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Full-scale model used to test decommissioning for Fukushima reactor


A test using a model of the No. 2 reactor’s suppression chamber and torus room at the Fukushima No. 1 plant is demonstrated for media in Naraha, Fukushima Prefecture, on Tuesday.

NARAHA, FUKUSHIMA PREF. – A research institute used a full-size mock-up of part of a nuclear reactor on Tuesday to conduct trial decommissioning experiments for use on the disaster-hit Fukushima No. 1 plant.

The International Research Institute for Nuclear Decommissioning (IRID) carried out the experiments using a 20-meter wide, 12-meter high model of the No. 2 reactor’s suppression chamber and torus room — areas located below the reactor’s containment vessel.

IRID was established in 2013 by nuclear plant makers, power firms and government organizations to develop technology needed for the decommissioning of the Fukushima plant, which was damaged by the March 3, 2011 earthquake and tsunami. After the disaster, three of the plant’s reactors suffered meltdowns in the world’s most severe nuclear crisis since the 1986 Chernobyl disaster.

The model is located at the Naraha Remote Technology Development Center, near the crippled Fukushima No. 1 plant.

We would like to continue testing until next summer, approximately, and use (the outcomes) in deciding methods to retrieve fuel debris,” Atsufumi Yoshizawa, IRID executive director, said.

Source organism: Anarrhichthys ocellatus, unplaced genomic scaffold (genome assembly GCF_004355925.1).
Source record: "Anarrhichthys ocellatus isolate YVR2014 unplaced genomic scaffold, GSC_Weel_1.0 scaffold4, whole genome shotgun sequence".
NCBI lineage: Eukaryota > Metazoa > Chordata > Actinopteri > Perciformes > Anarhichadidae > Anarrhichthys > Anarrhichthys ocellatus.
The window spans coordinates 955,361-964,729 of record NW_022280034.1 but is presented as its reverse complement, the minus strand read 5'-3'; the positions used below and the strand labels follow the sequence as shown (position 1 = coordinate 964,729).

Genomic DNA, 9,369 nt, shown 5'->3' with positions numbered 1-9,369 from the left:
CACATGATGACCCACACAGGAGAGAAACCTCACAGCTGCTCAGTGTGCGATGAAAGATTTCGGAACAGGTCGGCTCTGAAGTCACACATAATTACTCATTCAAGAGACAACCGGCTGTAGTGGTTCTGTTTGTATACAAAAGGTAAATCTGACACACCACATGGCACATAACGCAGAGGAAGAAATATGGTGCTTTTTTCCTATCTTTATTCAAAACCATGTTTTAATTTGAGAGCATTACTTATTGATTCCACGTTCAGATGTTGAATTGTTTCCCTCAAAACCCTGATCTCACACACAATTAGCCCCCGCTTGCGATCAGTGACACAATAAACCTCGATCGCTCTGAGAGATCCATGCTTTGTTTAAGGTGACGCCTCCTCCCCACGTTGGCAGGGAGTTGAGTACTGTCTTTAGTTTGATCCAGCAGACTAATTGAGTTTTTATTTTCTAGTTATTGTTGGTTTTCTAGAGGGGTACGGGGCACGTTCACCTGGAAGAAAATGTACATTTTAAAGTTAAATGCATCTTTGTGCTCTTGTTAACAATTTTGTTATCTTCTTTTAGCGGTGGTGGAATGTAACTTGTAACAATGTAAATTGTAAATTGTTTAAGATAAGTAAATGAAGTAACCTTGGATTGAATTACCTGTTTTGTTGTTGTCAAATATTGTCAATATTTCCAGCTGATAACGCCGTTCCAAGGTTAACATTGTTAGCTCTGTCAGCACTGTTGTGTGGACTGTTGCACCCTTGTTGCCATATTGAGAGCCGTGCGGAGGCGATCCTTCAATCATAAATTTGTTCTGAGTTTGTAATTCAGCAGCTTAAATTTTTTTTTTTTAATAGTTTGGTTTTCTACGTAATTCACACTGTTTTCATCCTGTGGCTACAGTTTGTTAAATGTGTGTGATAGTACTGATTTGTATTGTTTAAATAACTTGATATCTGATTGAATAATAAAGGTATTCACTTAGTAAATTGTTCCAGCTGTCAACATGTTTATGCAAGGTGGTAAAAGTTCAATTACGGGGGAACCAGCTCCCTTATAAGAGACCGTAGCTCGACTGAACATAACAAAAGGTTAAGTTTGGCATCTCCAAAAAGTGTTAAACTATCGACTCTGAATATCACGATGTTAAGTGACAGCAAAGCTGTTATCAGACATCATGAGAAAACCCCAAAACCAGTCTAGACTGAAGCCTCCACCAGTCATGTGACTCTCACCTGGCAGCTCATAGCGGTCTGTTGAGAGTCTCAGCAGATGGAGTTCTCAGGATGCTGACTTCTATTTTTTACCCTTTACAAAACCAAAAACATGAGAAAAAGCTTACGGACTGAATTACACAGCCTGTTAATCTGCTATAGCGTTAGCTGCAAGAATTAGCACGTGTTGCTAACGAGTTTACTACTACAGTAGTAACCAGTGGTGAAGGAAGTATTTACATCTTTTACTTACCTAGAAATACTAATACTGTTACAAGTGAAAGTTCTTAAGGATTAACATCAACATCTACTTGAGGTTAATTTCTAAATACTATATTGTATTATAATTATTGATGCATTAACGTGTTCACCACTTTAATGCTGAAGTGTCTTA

Removing nuclear fuel debris is perceived as one of the most difficult challenges in the decommissioning process.

With radiation emitting from the debris, a method is under consideration to fill containment vessels at the plant with water and remove debris from the top of the vessels, using the water to provide some protection from the harmful radiation.

Challenges in implementing this method include how to prevent contaminated water leaking from cracks in the vessels.

During Tuesday’s experiments, which were open to the media, workers wearing protective suits and masks attempted to insert a hose into the torus room mock-up while using remote cameras to observe their work.

A further experiment to stop water leaking from a suppression chamber is planned.



December 1, 2016 - Posted by | Fukushima 2016 | , ,

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